Casio’s ZR1600 has a large screen that flips toward the photographer helping them take a ‘selfie’. Photo courtesy: Casio
Casio is going to take your selfie game to the next level with their latest camera.
The EXLIM-ZR1600 has a large screen that flips out toward the user and a 16 megapixel camera, which is twice the resolution of an iPhone 6’s main camera and the camera that faces the user. It can also link to the user’s smartphone to automatically transfer any picture taken so it can be shared over social media.
Casio, which was originally established in 1946, released the world’s first digital camera named QV-10 in 1995. It was a small digital camera that used a liquid crystal display on the back to display your photos. Since then, Casio has released a number of radical digital camera designs based on their philosophy of “casioism”, a combination of creativity and contribution.
And it’s certainly a creative way of marketing a new camera to consumers and the ZR1600 will definitely be contributing to the number of selfies we’re going to be seeing over social media websites like Instagram.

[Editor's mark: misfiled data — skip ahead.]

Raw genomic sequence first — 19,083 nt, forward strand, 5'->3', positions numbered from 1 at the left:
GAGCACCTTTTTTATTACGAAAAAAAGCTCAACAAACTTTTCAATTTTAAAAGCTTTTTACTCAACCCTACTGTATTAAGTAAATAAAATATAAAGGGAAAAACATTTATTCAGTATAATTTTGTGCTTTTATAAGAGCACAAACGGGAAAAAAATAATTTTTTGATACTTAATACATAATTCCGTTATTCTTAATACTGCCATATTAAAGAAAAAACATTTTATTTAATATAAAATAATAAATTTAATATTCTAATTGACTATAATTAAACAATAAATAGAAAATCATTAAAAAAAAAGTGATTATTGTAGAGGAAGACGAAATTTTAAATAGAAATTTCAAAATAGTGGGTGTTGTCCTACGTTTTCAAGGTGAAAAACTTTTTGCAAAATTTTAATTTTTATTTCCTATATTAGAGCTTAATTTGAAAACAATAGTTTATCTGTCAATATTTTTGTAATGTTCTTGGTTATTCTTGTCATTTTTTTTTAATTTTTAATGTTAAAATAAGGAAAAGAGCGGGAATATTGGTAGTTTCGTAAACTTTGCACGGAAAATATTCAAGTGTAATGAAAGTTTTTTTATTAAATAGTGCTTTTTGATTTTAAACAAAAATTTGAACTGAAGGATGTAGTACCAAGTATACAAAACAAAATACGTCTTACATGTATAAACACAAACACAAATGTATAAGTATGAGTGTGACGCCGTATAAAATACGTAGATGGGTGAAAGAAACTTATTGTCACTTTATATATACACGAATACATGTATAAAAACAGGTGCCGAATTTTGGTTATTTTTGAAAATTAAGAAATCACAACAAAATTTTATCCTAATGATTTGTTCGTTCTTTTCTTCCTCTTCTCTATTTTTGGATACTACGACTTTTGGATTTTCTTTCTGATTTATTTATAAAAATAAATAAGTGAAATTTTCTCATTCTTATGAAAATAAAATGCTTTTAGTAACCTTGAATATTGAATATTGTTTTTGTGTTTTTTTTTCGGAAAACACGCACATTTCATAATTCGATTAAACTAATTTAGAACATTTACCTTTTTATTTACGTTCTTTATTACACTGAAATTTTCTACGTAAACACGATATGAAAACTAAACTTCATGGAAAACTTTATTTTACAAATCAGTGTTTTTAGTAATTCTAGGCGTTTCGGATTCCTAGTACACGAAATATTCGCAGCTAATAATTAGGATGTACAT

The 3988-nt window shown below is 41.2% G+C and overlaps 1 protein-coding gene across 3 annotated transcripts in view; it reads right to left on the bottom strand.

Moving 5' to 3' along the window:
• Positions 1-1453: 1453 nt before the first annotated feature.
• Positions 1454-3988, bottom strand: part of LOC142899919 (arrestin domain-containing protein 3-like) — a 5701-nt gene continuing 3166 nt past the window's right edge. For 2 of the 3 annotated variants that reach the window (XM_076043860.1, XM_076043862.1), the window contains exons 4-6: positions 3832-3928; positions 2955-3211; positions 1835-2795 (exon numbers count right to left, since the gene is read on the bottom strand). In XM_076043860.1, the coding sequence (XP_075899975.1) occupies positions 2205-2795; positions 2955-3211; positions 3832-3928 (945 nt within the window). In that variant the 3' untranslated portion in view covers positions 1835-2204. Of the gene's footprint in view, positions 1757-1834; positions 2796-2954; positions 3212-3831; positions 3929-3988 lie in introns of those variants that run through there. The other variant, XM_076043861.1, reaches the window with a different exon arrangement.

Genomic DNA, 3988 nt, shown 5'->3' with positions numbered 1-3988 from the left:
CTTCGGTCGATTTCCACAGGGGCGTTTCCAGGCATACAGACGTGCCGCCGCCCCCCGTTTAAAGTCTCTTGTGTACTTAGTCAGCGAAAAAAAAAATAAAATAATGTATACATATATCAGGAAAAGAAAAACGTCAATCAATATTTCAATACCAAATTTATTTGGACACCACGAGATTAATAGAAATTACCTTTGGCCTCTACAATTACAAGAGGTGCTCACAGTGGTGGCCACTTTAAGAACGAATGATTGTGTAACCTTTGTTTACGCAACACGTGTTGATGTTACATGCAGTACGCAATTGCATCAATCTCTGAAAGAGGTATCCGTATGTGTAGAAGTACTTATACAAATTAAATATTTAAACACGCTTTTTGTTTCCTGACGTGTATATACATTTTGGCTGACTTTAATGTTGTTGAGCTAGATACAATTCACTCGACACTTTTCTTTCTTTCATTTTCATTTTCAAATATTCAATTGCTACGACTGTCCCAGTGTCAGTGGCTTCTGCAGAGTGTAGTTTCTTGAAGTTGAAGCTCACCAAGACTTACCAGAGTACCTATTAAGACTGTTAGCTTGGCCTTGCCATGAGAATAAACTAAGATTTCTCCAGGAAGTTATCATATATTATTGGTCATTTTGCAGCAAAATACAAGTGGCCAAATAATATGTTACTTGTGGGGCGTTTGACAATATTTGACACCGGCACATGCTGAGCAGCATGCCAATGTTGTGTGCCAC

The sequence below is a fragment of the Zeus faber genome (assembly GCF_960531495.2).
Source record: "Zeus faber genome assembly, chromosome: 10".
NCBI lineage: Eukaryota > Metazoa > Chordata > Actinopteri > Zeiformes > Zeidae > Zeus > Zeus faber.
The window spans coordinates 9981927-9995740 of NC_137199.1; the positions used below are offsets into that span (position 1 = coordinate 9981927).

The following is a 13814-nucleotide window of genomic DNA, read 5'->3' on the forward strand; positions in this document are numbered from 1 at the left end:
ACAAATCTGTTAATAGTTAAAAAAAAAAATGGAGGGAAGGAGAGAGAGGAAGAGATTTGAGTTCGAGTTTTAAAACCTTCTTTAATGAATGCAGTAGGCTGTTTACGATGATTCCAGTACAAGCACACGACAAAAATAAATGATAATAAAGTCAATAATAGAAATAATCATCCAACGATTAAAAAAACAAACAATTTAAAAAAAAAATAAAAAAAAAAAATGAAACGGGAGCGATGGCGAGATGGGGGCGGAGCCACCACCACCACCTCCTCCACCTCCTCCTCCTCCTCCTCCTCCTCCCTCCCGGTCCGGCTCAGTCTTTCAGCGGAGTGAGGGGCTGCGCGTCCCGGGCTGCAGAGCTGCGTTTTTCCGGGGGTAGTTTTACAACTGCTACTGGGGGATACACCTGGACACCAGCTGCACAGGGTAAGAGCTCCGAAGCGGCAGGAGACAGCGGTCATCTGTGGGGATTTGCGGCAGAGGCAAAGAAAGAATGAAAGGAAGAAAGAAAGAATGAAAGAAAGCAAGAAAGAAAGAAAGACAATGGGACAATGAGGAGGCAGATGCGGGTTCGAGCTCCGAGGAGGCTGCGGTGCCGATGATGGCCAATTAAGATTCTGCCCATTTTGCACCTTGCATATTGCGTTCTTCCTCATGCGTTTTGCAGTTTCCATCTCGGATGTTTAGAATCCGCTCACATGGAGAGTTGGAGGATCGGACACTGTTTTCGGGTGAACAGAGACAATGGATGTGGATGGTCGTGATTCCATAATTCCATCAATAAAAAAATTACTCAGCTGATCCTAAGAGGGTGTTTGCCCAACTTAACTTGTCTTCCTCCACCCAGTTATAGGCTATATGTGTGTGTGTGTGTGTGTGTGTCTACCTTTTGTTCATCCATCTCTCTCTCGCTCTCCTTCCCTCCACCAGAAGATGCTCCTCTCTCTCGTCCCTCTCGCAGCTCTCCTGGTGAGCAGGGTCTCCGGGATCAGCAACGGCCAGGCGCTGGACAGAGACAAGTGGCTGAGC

The term “Selfie” describes when someone takes a photo of themself by holding the camera at an arm’s length away. This take on the self-portrait can be traced back to 1839 and photographer Robert Cornelius who is the first documented person to use a camera in this way. The term itself, however, first began appearing in 2002 and has since began its slow ascent into common parlance.
Casio’s new selfie-friendly camera is currently only available in Japan and is priced at ¥40,000 ($330 USD).